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44 THINGS THAT CHANGED OUR LIVES IN THE AUGHTS BY JOCELYN NOVECK Was it only a decade ago that a blackberry was a mere summer fruit? That green was, well, a color, and reality TV was that one show sandwiched between music videos on MTV? There were, of course, huge political and social upheavals that roiled our world in the past decade. But there were also the gradual lifestyle changes that you don’t always notice when they’re happening—kind of like watching a child grow older. Here’s an alphabetical look at 44 things that changed our lives since the beginning of the millennium: AIRPORTS: Remember when you didn’t have to take your shoes off before getting on a plane? Remember when you could bring a bottled drink on board? Terrorism changed all that. ALTERNATIVE MEDICINE: From acupuncture to herbal supplements to alternative ways of treating cancer, alternative medicine became more mainstream than ever. APPS: There’s an app for that! The phrase comes from Apple iPhone advertising, but could apply to the entire decade’s gadget explosion, from laptops to GPS systems (want your car to give you directions to Mom’s house in Chinese, or by a Frenchwoman named Virginie? There was an app for that.) AARP cards ... for boomers! Some prominent Americans turned 50 this decade: Madonna. Prince. Ellen DeGeneres. The Smurfs. Michael Jackson—who also died at 50. And some prominent “early boomers” turned 60: Bruce Springsteen and Meryl Streep, for example.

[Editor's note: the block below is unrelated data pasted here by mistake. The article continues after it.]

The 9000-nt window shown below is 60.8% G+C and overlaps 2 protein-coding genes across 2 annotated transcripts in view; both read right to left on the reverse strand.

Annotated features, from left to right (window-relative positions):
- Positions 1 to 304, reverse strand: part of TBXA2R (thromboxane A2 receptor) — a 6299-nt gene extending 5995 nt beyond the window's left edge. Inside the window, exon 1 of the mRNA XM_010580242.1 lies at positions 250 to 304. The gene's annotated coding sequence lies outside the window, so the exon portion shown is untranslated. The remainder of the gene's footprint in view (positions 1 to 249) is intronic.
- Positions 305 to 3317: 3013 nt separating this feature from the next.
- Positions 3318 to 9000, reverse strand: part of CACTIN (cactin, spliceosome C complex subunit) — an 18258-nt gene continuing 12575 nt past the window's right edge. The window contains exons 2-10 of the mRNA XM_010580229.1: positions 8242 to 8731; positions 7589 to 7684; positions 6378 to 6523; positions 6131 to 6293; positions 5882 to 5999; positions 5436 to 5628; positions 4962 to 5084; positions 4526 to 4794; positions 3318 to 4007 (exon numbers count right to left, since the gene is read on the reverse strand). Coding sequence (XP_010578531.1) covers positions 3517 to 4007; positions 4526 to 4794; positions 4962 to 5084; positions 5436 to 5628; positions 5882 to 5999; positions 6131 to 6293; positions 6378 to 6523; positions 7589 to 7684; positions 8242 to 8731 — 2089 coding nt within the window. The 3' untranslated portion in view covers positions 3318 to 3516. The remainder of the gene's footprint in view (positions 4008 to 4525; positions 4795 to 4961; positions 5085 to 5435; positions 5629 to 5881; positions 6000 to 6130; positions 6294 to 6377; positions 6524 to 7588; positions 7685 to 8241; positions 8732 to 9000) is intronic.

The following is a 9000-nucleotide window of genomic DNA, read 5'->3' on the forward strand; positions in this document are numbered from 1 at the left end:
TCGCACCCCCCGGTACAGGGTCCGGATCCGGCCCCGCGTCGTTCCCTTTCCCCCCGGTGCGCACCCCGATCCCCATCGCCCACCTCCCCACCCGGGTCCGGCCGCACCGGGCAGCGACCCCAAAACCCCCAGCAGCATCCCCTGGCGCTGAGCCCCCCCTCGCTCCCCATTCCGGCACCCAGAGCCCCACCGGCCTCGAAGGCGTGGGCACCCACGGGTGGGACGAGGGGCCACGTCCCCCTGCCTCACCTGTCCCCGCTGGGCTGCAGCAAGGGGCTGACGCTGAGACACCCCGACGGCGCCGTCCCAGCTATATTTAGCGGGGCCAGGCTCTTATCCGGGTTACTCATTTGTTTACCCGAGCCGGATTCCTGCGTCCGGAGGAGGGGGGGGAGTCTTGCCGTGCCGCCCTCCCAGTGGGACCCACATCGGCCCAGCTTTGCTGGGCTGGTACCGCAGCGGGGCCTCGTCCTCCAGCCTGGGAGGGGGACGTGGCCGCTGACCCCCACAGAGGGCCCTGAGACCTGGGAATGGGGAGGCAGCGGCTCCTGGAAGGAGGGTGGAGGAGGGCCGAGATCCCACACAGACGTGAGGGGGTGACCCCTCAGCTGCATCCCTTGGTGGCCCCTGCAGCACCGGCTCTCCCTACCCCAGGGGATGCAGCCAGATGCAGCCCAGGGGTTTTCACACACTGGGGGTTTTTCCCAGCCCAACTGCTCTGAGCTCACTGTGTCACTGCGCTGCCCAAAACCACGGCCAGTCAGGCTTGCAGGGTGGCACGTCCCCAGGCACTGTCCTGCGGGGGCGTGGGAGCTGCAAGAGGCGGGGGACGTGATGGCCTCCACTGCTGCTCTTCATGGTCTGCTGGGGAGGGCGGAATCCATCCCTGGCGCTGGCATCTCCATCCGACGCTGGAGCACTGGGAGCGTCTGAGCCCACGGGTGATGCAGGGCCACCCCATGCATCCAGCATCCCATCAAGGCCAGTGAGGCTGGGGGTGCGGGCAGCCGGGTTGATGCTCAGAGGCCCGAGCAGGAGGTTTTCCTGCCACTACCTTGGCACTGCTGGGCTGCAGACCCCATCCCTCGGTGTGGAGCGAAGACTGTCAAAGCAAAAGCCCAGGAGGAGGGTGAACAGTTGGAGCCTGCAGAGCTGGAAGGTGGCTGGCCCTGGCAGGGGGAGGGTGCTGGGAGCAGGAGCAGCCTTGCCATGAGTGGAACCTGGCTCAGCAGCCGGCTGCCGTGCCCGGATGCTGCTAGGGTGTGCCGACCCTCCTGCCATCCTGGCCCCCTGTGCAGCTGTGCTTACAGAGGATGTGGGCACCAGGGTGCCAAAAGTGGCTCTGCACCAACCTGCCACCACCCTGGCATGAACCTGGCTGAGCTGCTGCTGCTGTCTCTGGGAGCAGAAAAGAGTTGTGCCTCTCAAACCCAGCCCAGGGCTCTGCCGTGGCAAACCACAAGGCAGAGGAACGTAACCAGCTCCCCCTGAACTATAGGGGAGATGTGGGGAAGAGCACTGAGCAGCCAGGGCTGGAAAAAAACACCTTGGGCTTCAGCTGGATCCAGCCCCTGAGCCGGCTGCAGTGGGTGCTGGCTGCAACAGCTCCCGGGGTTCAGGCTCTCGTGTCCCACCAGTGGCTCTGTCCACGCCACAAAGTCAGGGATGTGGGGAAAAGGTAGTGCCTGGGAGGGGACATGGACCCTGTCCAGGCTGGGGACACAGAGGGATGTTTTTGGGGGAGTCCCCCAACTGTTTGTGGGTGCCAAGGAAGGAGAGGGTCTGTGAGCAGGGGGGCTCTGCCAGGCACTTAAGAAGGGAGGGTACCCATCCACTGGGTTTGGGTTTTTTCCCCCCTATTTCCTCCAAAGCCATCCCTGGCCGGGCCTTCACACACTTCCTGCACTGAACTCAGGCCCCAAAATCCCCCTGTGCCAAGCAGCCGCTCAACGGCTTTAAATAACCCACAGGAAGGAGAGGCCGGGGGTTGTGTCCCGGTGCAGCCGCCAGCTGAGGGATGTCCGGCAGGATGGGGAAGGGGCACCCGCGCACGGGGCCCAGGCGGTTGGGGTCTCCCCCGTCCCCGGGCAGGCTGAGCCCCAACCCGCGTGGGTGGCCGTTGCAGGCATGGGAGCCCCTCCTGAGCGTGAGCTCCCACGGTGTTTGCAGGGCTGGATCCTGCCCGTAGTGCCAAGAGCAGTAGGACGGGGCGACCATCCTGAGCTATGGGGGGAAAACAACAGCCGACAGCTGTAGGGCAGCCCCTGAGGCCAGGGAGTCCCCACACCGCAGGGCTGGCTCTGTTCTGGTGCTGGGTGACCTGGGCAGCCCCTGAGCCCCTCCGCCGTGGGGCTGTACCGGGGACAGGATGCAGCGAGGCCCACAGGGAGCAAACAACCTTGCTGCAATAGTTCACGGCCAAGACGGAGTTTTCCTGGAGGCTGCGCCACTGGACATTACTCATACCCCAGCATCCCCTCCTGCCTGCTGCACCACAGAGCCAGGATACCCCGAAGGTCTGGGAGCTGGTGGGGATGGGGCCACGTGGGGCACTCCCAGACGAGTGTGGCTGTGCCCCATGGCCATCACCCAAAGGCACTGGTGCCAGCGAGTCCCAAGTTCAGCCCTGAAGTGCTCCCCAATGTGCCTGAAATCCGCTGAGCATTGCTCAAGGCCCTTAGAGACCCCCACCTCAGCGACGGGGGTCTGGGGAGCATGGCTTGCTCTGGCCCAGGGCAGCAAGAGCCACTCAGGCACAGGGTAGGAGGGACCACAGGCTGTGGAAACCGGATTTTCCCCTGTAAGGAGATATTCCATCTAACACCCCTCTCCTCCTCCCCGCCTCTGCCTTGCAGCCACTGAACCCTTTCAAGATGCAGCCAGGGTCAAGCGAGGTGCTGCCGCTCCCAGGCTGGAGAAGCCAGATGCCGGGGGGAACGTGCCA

BLOG: I blog, you blog, he blogs ... How did we spend our time before blogging? There are more than 100 million of these Web logs out there in cyberspace.